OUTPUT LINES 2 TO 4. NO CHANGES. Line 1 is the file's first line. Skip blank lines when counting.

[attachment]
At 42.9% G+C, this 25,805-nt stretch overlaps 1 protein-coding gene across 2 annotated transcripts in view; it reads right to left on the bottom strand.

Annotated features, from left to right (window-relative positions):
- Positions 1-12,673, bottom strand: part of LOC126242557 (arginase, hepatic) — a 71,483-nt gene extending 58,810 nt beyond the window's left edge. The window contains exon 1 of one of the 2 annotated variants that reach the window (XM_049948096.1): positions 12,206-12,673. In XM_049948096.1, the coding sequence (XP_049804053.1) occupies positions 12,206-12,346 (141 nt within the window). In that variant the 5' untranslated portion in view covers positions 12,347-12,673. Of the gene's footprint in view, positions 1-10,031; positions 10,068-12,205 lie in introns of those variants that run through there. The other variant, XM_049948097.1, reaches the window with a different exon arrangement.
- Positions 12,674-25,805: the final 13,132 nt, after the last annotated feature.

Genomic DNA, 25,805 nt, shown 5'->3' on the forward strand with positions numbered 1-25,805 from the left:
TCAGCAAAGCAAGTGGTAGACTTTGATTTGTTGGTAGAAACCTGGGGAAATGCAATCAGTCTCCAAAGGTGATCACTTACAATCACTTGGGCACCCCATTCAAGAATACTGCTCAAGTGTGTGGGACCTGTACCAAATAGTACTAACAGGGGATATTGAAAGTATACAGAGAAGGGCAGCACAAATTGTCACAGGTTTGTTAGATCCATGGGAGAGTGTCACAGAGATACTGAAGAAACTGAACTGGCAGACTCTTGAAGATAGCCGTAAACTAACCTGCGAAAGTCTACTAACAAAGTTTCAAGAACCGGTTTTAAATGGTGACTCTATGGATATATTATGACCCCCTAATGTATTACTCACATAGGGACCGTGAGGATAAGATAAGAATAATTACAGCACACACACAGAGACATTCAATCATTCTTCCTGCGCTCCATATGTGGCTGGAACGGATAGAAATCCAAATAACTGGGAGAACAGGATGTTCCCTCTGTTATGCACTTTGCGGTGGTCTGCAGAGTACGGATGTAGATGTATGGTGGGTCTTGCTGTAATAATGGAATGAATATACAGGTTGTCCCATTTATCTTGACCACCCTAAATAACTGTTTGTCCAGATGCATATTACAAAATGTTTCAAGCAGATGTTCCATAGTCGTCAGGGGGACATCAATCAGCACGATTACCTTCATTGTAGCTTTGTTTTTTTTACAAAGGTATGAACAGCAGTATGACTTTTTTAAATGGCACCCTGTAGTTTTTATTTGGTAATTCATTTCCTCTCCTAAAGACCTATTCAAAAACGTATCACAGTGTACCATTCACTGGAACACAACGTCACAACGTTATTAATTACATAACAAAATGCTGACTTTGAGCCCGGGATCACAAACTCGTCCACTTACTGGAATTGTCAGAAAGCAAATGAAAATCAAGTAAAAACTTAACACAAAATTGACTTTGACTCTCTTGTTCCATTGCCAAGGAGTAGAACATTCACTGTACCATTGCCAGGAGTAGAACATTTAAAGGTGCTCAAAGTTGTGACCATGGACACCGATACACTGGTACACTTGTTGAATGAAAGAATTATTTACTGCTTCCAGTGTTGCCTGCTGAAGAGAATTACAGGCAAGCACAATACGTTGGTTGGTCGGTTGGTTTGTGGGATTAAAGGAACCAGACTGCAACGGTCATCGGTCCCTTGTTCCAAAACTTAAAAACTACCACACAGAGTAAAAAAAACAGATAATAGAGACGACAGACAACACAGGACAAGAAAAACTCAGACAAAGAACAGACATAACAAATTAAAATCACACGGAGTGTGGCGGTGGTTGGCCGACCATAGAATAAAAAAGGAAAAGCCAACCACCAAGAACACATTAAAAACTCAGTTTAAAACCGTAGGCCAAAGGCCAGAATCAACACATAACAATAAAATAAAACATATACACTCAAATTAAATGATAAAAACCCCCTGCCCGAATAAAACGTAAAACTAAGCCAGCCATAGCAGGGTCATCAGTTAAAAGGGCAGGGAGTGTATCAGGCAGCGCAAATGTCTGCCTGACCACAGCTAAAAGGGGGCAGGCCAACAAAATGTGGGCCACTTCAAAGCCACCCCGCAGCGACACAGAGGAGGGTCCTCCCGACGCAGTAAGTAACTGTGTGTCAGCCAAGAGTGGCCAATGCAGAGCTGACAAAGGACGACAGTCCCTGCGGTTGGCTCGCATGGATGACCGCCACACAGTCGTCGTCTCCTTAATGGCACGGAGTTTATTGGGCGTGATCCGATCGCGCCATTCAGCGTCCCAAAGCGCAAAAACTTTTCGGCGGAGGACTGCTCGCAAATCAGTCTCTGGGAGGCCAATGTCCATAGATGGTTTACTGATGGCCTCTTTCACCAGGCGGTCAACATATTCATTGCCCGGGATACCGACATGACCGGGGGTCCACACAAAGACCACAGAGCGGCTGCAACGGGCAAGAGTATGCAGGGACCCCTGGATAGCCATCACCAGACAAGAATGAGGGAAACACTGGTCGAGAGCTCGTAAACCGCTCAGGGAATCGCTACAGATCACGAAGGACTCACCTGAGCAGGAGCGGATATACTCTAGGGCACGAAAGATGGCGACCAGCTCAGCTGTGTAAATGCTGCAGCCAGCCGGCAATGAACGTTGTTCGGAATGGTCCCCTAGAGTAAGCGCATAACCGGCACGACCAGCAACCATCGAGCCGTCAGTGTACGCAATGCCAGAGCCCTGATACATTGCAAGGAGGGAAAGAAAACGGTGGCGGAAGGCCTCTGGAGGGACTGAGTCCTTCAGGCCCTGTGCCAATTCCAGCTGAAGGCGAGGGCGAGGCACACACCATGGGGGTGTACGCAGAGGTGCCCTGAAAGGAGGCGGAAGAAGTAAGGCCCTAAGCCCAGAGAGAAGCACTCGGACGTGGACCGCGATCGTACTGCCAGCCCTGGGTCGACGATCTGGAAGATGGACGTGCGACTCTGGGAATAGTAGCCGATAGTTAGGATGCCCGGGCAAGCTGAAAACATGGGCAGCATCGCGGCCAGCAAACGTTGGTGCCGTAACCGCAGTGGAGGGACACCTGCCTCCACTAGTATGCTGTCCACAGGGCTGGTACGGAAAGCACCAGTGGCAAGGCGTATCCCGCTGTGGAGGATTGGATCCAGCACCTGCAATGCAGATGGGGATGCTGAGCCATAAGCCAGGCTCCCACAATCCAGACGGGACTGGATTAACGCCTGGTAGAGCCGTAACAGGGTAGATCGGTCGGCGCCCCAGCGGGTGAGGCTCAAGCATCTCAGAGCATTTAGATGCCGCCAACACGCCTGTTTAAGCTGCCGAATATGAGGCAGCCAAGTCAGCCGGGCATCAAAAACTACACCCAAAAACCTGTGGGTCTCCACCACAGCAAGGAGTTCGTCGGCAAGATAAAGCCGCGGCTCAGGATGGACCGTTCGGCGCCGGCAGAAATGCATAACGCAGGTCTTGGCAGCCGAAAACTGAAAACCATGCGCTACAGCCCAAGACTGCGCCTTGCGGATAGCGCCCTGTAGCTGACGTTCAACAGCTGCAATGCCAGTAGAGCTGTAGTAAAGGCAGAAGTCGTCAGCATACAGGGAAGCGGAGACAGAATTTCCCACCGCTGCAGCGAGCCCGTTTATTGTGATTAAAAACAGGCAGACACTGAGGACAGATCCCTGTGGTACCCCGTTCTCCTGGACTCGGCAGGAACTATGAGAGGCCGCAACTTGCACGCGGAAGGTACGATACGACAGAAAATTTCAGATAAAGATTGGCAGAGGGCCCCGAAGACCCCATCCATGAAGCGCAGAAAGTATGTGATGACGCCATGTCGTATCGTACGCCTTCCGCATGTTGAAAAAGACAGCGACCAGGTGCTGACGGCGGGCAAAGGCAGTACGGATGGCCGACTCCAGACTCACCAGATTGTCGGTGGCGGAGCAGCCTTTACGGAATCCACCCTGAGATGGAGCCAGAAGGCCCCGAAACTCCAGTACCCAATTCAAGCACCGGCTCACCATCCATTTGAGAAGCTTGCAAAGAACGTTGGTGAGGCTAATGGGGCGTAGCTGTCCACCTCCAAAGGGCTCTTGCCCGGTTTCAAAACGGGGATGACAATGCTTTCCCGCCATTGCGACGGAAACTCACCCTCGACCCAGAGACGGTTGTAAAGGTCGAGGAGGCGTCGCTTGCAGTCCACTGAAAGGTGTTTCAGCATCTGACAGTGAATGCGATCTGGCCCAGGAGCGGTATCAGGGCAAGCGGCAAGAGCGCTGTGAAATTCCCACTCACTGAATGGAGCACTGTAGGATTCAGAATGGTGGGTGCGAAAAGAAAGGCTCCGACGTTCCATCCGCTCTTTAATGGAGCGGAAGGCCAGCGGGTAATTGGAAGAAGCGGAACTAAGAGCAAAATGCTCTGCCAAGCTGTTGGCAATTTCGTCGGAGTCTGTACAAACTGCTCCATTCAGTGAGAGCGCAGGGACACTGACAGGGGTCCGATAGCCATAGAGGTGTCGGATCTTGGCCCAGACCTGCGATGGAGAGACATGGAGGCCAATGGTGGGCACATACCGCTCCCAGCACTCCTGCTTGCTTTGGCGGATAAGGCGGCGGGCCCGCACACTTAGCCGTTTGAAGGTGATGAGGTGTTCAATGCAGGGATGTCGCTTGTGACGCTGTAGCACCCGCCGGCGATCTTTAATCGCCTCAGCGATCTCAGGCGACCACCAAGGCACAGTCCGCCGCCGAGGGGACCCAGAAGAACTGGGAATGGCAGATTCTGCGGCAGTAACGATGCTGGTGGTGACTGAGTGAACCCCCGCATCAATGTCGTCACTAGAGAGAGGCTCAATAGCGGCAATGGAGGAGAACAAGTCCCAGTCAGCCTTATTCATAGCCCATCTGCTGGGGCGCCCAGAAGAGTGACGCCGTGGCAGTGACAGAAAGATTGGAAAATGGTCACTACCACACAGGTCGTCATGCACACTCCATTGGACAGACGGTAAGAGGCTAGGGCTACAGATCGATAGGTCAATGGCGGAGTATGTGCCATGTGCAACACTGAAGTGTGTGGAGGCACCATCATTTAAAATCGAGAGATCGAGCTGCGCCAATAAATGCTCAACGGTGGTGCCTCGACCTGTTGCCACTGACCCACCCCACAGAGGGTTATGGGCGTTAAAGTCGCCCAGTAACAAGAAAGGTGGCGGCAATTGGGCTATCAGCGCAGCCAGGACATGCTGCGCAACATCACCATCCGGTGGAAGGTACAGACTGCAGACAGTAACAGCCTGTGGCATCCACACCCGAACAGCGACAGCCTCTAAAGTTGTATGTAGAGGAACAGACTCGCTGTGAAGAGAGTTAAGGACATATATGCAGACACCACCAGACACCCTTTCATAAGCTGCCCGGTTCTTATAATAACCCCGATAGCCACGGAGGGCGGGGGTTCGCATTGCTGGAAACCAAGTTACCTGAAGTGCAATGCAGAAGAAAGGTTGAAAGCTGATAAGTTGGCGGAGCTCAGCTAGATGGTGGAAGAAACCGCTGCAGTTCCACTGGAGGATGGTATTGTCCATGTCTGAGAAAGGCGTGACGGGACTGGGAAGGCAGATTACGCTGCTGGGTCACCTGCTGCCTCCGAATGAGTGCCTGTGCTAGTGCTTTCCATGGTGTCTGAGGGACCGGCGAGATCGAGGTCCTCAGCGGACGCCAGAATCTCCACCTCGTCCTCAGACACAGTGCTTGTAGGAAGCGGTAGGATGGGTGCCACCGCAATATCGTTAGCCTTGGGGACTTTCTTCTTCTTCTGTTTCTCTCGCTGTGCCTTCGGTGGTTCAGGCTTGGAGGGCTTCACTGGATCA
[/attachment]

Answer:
Annotated features, from left to right (window-relative positions):
- Positions 1-12,673, bottom strand: part of LOC126242557 (arginase, hepatic) — a 71,483-nt gene extending 58,810 nt beyond the window's left edge. The window contains exon 1 of one of the 2 annotated variants that reach the window (XM_049948096.1): positions 12,206-12,673. In XM_049948096.1, the coding sequence (XP_049804053.1) occupies positions 12,206-12,346 (141 nt within the window). In that variant the 5' untranslated portion in view covers positions 12,347-12,673. Of the gene's footprint in view, positions 1-10,031; positions 10,068-12,205 lie in introns of those variants that run through there. The other variant, XM_049948097.1, reaches the window with a different exon arrangement.
- Positions 12,674-25,805: the final 13,132 nt, after the last annotated feature.